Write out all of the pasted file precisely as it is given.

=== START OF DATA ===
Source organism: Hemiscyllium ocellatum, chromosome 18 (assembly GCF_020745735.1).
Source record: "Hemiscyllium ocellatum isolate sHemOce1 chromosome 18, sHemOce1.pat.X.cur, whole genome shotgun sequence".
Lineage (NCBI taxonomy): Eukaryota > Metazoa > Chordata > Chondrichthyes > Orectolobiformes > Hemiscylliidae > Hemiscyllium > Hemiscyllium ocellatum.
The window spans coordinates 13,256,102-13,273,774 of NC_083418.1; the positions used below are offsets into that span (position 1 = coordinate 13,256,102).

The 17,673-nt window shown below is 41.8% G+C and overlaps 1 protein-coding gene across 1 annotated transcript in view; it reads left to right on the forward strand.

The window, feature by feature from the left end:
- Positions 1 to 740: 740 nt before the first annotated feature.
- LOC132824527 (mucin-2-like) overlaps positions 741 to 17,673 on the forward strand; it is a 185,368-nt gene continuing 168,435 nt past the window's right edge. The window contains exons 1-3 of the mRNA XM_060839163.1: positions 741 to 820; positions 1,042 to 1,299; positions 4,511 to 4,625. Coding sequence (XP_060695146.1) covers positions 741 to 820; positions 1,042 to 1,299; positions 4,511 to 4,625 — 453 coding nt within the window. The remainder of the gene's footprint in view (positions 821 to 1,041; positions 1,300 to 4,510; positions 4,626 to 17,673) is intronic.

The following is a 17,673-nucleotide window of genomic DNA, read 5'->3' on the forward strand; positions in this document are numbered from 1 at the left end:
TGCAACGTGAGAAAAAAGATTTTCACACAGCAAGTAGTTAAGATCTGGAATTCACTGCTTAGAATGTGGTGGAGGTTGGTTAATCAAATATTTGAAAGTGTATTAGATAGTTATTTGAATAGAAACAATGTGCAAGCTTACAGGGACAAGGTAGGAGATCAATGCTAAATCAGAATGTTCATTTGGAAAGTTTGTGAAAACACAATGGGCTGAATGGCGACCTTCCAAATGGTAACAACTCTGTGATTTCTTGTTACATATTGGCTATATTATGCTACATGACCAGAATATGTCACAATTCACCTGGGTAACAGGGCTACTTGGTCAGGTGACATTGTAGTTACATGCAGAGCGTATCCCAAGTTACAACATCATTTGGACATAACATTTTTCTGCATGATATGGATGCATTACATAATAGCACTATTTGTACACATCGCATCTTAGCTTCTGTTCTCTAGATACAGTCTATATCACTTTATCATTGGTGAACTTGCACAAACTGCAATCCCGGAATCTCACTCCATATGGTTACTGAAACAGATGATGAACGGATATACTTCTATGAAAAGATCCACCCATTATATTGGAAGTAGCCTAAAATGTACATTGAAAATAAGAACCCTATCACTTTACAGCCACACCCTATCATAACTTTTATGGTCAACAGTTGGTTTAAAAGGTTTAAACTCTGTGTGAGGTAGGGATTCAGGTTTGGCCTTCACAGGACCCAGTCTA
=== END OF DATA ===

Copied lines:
Source organism: Hemiscyllium ocellatum, chromosome 18 (assembly GCF_020745735.1).
Source record: "Hemiscyllium ocellatum isolate sHemOce1 chromosome 18, sHemOce1.pat.X.cur, whole genome shotgun sequence".
Lineage (NCBI taxonomy): Eukaryota > Metazoa > Chordata > Chondrichthyes > Orectolobiformes > Hemiscylliidae > Hemiscyllium > Hemiscyllium ocellatum.
The window spans coordinates 13,256,102-13,273,774 of NC_083418.1; the positions used below are offsets into that span (position 1 = coordinate 13,256,102).

The 17,673-nt window shown below is 41.8% G+C and overlaps 1 protein-coding gene across 1 annotated transcript in view; it reads left to right on the forward strand.

The window, feature by feature from the left end:
- Positions 1 to 740: 740 nt before the first annotated feature.
- LOC132824527 (mucin-2-like) overlaps positions 741 to 17,673 on the forward strand; it is a 185,368-nt gene continuing 168,435 nt past the window's right edge. The window contains exons 1-3 of the mRNA XM_060839163.1: positions 741 to 820; positions 1,042 to 1,299; positions 4,511 to 4,625. Coding sequence (XP_060695146.1) covers positions 741 to 820; positions 1,042 to 1,299; positions 4,511 to 4,625 — 453 coding nt within the window. The remainder of the gene's footprint in view (positions 821 to 1,041; positions 1,300 to 4,510; positions 4,626 to 17,673) is intronic.

The following is a 17,673-nucleotide window of genomic DNA, read 5'->3' on the forward strand; positions in this document are numbered from 1 at the left end:
TGCAACGTGAGAAAAAAGATTTTCACACAGCAAGTAGTTAAGATCTGGAATTCACTGCTTAGAATGTGGTGGAGGTTGGTTAATCAAATATTTGAAAGTGTATTAGATAGTTATTTGAATAGAAACAATGTGCAAGCTTACAGGGACAAGGTAGGAGATCAATGCTAAATCAGAATGTTCATTTGGAAAGTTTGTGAAAACACAATGGGCTGAATGGCGACCTTCCAAATGGTAACAACTCTGTGATTTCTTGTTACATATTGGCTATATTATGCTACATGACCAGAATATGTCACAATTCACCTGGGTAACAGGGCTACTTGGTCAGGTGACATTGTAGTTACATGCAGAGCGTATCCCAAGTTACAACATCATTTGGACATAACATTTTTCTGCATGATATGGATGCATTACATAATAGCACTATTTGTACACATCGCATCTTAGCTTCTGTTCTCTAGATACAGTCTATATCACTTTATCATTGGTGAACTTGCACAAACTGCAATCCCGGAATCTCACTCCATATGGTTACTGAAACAGATGATGAACGGATATACTTCTATGAAAAGATCCACCCATTATATTGGAAGTAGCCTAAAATGTACATTGAAAATAAGAACCCTATCACTTTACAGCCACACCCTATCATAACTTTTATGGTCAACAGTTGGTTTAAAAGGTTTAAACTCTGTGTGAGGTAGGGATTCAGGTTTGGCCTTCACAGGACCCAGTCTA